Review of European Neighborhood Policy Acknowledges Failures

Review of European Neighborhood Policy Acknowledges Failures
EU foreign policy chief Federica Mogherini at the launch of a consultation on the future of the European Neighborhood Policy, Brussels, Belgium, March 4, 2015 (European Commission photo).

Last week, the European Union launched a review of its European Neighborhood Policy (ENP), its instrument for engaging with non-member states along the bloc’s edge from Eastern Europe to North Africa. Announced by the EU’s foreign policy chief, Federica Mogherini, and the commissioner responsible for ENP and enlargement negotiations, Johannes Hahn, the consultation process will review the ENP’s underlying principles and scope as well as the tools at its disposal. European Commission President Jean-Claude Juncker had promised a review of the policy within his first year in office.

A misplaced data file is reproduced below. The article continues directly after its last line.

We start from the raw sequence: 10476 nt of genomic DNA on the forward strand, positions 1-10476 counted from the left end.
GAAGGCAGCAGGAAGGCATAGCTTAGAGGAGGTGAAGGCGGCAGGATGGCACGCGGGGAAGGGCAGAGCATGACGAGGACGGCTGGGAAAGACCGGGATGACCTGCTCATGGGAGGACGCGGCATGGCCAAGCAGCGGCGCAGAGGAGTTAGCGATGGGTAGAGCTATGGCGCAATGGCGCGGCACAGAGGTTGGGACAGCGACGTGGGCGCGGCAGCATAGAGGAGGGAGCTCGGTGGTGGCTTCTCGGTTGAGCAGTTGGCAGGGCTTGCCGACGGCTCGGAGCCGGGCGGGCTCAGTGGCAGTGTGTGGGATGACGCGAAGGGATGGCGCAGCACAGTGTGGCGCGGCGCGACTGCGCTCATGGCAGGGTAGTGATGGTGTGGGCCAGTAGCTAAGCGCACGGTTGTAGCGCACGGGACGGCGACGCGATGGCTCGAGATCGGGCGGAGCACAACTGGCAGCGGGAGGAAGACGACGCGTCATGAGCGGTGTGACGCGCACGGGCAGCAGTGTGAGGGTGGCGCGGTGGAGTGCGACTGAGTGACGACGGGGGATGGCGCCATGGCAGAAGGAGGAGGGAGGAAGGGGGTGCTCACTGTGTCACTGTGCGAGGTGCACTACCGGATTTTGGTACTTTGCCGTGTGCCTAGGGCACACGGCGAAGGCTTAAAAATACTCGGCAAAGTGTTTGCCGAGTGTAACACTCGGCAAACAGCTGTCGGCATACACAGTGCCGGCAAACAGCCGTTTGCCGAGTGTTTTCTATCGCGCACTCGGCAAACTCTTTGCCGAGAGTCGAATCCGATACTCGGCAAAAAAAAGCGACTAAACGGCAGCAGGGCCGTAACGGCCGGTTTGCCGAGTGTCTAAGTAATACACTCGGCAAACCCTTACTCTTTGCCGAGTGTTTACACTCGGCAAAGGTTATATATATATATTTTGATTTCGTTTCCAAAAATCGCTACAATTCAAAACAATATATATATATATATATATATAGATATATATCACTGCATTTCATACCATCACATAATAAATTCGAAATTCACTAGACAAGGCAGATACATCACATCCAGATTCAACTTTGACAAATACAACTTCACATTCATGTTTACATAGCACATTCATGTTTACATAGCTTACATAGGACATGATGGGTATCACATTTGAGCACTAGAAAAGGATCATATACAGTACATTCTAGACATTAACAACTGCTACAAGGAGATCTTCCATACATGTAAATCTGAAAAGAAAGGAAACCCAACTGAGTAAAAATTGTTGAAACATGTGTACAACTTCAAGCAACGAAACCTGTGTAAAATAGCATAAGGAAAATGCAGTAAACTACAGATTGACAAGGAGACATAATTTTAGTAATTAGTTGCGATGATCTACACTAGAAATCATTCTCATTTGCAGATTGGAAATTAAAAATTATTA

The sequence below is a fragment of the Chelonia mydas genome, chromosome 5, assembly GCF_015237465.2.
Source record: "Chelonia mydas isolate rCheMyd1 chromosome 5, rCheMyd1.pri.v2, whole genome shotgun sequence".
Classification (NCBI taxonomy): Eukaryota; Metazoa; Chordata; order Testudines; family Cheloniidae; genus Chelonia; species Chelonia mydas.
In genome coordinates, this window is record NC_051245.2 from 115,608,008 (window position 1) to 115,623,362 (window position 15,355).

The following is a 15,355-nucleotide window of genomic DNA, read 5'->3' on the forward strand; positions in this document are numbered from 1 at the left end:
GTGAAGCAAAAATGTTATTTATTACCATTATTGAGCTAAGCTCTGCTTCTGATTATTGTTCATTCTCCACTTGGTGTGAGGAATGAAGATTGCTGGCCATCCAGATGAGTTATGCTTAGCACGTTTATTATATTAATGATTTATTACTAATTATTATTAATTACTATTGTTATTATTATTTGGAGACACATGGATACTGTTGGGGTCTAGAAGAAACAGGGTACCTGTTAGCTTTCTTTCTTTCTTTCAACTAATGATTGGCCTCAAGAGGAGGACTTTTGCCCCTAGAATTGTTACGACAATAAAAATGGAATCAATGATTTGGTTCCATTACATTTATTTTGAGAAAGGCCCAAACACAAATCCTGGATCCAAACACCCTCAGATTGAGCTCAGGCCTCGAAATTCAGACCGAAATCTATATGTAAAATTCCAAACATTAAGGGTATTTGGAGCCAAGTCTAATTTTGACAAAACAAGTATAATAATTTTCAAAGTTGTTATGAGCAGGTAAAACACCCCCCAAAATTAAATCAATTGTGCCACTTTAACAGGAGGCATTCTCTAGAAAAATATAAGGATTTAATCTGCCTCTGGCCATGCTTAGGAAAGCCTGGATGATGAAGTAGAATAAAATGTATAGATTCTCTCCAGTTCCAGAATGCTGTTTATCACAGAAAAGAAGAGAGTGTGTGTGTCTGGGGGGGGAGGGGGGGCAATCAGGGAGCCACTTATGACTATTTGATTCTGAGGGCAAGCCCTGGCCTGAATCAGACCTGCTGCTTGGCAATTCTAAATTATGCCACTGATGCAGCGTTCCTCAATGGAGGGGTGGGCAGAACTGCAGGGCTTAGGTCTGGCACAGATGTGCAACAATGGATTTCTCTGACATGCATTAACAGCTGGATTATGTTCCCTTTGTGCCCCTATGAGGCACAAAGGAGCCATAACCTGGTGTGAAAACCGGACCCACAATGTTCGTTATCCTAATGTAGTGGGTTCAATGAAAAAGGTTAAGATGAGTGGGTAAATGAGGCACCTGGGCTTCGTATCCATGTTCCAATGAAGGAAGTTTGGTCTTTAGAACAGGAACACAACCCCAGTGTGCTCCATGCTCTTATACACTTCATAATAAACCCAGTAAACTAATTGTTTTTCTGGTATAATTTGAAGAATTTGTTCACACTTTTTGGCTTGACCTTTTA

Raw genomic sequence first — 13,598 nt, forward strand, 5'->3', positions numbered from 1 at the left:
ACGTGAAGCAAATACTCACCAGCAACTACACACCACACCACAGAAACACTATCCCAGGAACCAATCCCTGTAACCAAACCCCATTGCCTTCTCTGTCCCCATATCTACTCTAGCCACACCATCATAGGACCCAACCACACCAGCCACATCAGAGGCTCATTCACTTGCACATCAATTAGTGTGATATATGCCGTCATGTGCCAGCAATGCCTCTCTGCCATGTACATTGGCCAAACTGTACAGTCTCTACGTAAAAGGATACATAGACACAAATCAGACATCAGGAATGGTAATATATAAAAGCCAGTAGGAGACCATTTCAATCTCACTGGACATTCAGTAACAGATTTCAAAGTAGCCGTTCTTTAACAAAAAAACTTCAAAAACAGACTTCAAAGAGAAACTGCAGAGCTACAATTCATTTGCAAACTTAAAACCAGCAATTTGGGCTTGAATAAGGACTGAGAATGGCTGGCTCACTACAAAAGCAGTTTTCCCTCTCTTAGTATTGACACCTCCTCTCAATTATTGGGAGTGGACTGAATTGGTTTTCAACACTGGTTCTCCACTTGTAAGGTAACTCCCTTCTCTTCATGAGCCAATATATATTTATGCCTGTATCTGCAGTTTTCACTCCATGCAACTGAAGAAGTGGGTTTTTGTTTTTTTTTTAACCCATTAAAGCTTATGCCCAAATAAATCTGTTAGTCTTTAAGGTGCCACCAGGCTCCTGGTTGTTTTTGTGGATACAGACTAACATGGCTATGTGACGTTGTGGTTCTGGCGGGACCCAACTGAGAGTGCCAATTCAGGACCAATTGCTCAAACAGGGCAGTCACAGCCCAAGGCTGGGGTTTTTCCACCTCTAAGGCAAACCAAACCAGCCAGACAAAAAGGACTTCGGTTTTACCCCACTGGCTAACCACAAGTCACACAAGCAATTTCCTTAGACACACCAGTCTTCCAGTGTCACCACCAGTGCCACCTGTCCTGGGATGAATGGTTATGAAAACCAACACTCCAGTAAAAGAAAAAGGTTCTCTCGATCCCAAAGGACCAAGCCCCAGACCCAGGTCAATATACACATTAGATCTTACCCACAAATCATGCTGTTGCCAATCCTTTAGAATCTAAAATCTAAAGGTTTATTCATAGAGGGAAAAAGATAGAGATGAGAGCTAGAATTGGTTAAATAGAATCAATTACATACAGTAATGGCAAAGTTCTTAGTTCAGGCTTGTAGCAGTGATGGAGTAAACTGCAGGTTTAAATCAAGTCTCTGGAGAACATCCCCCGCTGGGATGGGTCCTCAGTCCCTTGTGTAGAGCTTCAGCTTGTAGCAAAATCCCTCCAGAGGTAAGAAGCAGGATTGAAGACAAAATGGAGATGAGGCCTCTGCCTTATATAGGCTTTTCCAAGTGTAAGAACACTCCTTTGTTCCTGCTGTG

The ENP, established in 2004, governs the EU’s relations with 16 countries to the east and south, stretching from Belarus to Azerbaijan to Morocco. The policy’s stated goals are to create a ring of well-governed states around the EU and foster cooperation based on shared values.

As the EU expanded, so did its neighborhood. In response, the EU established the Eastern Partnership. Comprising Armenia, Azerbaijan, Belarus, Georgia, Moldova and Ukraine, the Eastern Partnership acknowledges the distinct issues that the EU’s eastern neighbors face compared with its southern neighbors. After the Arab uprisings, the EU in 2011 developed a policy within the framework of the ENP for what it termed the Southern Neighborhood, which encompasses Algeria, Egypt, Israel, Jordan, Lebanon, Libya, Morocco, the Palestinian territories, Syria and Tunisia.

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